The Kremlin later named former ambassador McFaul, among other Americans, as on their list of specific persons of interest.
Even as his State Department has dismissed the charges, standing alongside Putin, Trump did not push back on his claims and described the idea of connecting the Kremlin with Mueller’s investigators as “an incredible offer.”
Lawmakers and former intelligence officials have so far been unsparing in their criticism of the idea.
Rep. Eric Swalwell, D-Calif., the ranking member of the CIA Subcommittee for the House Permanent Select Committee on Intelligence, went as far to say that Trump could be impeached if he sought to hand over any U.S. citizens to Russia.
House Minority Leader Nancy Pelosi similarly slammed President Trump for offering up U.S. diplomats for interviews with Russian investigators.
“The outrageous suggestion of handing former Ambassador McFaul over for Russian questioning. What!?” Pelosi exclaimed incredulously in her weekly press conference on Capitol Hill. “That the president would even entertain the idea of subjecting our diplomats to Putin's thuggery? That is an abuse of power.”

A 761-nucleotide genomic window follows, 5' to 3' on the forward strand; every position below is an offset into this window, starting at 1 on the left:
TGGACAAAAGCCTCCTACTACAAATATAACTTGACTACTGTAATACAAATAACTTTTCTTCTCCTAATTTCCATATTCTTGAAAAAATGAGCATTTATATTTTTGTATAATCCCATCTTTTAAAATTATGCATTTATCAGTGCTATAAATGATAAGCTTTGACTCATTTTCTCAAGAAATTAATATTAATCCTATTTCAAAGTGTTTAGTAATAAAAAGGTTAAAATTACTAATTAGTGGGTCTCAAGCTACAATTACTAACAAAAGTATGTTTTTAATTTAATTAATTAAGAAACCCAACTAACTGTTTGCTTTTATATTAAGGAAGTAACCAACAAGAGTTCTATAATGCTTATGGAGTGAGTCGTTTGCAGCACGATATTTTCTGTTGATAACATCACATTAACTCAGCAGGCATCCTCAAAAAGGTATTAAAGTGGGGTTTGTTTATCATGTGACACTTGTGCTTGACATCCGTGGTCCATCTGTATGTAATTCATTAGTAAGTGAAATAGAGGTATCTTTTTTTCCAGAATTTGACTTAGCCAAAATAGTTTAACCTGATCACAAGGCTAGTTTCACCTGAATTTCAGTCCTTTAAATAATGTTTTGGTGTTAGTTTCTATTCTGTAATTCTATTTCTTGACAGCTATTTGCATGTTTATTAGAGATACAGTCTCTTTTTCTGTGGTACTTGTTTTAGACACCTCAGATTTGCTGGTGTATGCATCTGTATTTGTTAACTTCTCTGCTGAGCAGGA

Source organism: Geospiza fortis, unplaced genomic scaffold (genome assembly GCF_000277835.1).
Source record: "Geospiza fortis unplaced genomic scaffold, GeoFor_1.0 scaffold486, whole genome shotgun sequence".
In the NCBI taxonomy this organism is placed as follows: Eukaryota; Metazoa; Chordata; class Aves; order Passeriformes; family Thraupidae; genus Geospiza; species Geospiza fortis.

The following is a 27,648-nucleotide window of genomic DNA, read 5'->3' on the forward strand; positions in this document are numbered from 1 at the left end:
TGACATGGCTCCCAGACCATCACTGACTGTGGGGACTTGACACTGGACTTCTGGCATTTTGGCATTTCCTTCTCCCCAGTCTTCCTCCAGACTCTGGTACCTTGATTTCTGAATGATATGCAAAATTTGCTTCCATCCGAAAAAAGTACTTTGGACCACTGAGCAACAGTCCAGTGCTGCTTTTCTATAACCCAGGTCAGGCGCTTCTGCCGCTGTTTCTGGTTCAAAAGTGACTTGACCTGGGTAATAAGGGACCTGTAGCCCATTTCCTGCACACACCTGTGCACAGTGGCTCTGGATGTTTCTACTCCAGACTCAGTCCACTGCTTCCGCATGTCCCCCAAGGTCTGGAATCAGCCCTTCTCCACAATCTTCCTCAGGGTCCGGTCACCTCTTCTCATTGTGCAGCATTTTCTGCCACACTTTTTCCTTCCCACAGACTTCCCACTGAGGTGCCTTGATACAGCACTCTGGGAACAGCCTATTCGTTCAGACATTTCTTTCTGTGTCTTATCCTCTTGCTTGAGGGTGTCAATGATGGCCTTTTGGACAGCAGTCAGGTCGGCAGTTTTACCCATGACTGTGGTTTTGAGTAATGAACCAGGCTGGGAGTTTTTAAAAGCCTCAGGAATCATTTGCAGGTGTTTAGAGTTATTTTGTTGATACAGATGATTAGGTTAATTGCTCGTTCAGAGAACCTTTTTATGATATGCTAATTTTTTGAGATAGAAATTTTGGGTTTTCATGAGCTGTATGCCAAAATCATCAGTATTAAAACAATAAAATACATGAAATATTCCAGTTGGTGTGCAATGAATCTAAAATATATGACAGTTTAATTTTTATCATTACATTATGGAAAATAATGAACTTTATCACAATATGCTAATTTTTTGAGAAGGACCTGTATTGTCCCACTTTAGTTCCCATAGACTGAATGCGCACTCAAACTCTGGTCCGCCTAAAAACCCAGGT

Pelosi demanded Trump apologize to the American people “for his disgraceful, dangerous and damaging behavior with Putin in Helsinki.”
A quintet of Democrats – Reps. Eliot Engel, Ranking Democrat of the House Committee on Foreign Affairs, Anna Eshoo of California, Gerald Connolly of Virginia, David Cicilline of Rhode Island and Gregory Meeks of New York -- wrote a letter to Trump on Thursday calling on him to reject Putin’s idea.
“You had the opportunity to denounce this outrageous idea when you stood next to Mr. Putin earlier this week; instead, you praised it,” the letter states. “Now you must make clear that you will not allow American citizens or anyone on American soil to endure interrogation or harassment at the hands of Putin’s thugs.”
Criticism was again not confined to Democrats. Sen. Marco Rubio, R-Fla., in a tweet called for the White House to "unequivocally rule it out."
Speaking on Good Morning America Thursday, President Trump's former Homeland Security Advisor and ABC News contributor Tom Bossert said he agreed with critics who have called the idea "appalling."
"In fact, it's galling really because having seen the evidence, especially that I've seen, there's no investigative benefit to that," Bossert said. "It just benefits Russia and clouds the matter a little bit.”
ABC News' John Parkinson contributed to this report.